Hungary has a strong musical history. Many of the earliest music shares commonalities with certain ethnic groups in Russia as well as other traditions from China, Mongolia, and Native Americans and other Europeans. As Hungarians began to develop the idea of what it is to be Hungarian, their music reflected these changes as well, allowing for a distinction from other musical styles around it. One of the key features of Hungarian music is their use of pentatonic scales (which, to me, always sounds stereotypically Asian), and they also liked to transpose parts of the melody, usually or down a fifth. Another key feature of Hungarian music is their use of the ABBA style (not to be confused with ABBA, the Swedish musical group from the 1970s. Way different.), although many Hungarian composers preferred to use the theme and variations style.
There are three Hungarian composers who are widely known in the realm of music history: Béla Bartók, Zoltán Kodály, and Franz Liszt. Bartók is known for using Hungarian folk songs as the basis for many of the pieces he wrote. A lot of the folk music used came from the violin and bagpipe music of the Roma people.
Although Kodály (pronounced Ko-dye) was a gifted composer, he was best known for his work as an ethnomusicologist and pedagogue. He is the namesake behind the Kodály Method of music education. It’s one of the methods many students remember learning in school throughout the world. In fact, it’s built on the best teaching methods around the world in teaching music, and Hungarian music researchers helped combine these methods and adapt them to teaching music in Hungary. This method is what I learned on, and part of this method is built on learning solfège (do-re-mi-fa-so-la-ti-do) and the hand symbols that go with it. Solfège in and of itself was around centuries before Kodály, and several cultures developed their own version of it. However, part of what the Kodály Method taught was using solfège with the concept of “movable do” (that solfège is used to teach the relationship between pitches, not to learn absolute pitches). The Kodály Method also built on rhythm syllables as well, and once students understood these concepts well, then they were taught how to notate music. His contributions changed early music education throughout the entire world.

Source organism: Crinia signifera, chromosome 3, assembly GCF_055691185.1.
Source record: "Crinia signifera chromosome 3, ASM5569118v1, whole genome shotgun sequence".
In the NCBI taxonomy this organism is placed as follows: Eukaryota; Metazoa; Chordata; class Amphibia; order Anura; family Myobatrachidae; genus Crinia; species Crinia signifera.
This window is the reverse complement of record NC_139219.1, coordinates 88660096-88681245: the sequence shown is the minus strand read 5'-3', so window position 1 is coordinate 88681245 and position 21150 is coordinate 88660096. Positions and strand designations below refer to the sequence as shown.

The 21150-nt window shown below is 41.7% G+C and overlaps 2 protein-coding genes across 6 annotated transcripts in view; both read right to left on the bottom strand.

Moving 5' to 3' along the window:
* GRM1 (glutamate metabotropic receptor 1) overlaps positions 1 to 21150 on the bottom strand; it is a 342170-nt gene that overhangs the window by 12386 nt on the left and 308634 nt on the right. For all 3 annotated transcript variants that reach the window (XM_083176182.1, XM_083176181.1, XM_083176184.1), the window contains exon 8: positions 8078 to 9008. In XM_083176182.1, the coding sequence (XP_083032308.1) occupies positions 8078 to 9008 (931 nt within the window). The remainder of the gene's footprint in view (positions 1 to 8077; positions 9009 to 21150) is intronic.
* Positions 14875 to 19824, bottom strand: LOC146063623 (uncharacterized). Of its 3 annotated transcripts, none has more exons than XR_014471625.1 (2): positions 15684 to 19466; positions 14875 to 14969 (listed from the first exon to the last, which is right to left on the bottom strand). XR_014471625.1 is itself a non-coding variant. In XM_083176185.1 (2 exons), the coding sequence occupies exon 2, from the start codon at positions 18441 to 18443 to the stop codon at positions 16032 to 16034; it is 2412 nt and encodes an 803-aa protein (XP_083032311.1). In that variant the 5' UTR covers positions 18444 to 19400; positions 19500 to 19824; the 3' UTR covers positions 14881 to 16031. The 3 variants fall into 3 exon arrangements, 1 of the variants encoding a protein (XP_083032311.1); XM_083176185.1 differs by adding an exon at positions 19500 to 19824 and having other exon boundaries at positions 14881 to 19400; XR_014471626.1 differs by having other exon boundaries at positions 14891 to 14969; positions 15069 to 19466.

Franz Liszt was not only a world-famous composer but also a gifted pianist and teacher. I love listening to his music, but I usually resent him for one reason: he often wrote music that only he was able to play. And that's fine, except that he had massively huge hands, so he often wrote intervals of 10ths. What normal person can play 10ths? Really? He is most famous for his Hungarian Rhapsodies, which I highly recommend listening to.
Most Hungarian dances are danced to folk music, and several of these dances were specific to one region or another. There are written records of folk dancing since after the Renaissance period, and several types of dances found in Hungary: ugrós (jumping dances from the Middle Ages, has ties to the Transylvania region), verbunkos (men’s solo dance stemmed from military recruitment practices of the Austro-Hungarian army), karikázó (type of circle dance performed by women), czardas (energetic dance from the 18th and 19th century), and the legényes (men’s solo dance from the Transylvania region).